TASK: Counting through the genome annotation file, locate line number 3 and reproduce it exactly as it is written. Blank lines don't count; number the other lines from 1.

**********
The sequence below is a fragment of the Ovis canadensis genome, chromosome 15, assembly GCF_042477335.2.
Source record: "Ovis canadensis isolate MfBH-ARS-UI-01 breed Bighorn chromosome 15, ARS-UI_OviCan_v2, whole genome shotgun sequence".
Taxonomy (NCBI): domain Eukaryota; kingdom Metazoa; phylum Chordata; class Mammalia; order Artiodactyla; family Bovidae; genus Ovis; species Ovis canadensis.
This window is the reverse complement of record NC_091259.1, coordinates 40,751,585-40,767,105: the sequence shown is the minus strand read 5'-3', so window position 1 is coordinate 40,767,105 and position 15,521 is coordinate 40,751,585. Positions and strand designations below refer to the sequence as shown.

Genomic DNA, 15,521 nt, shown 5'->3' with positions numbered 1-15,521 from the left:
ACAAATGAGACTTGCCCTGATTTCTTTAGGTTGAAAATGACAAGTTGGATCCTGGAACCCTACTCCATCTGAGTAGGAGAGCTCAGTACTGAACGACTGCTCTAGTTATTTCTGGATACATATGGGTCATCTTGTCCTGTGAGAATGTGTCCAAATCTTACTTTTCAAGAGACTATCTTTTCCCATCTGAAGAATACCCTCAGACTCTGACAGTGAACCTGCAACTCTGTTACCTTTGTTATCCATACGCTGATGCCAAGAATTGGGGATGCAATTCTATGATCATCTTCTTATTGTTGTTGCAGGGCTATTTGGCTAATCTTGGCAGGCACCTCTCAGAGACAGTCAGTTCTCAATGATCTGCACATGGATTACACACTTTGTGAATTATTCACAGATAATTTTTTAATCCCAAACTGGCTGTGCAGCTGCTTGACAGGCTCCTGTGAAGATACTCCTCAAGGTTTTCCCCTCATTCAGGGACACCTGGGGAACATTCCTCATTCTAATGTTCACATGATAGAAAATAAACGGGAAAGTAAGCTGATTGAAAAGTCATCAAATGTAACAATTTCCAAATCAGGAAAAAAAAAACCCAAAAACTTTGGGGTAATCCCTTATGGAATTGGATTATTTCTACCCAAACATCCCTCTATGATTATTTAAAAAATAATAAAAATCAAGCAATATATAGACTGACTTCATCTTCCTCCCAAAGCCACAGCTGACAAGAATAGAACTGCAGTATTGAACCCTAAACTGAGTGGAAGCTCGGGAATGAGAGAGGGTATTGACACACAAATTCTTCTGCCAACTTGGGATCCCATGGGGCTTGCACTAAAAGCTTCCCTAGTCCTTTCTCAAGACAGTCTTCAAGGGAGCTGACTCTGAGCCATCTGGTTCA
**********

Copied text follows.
Taxonomy (NCBI): domain Eukaryota; kingdom Metazoa; phylum Chordata; class Mammalia; order Artiodactyla; family Bovidae; genus Ovis; species Ovis canadensis.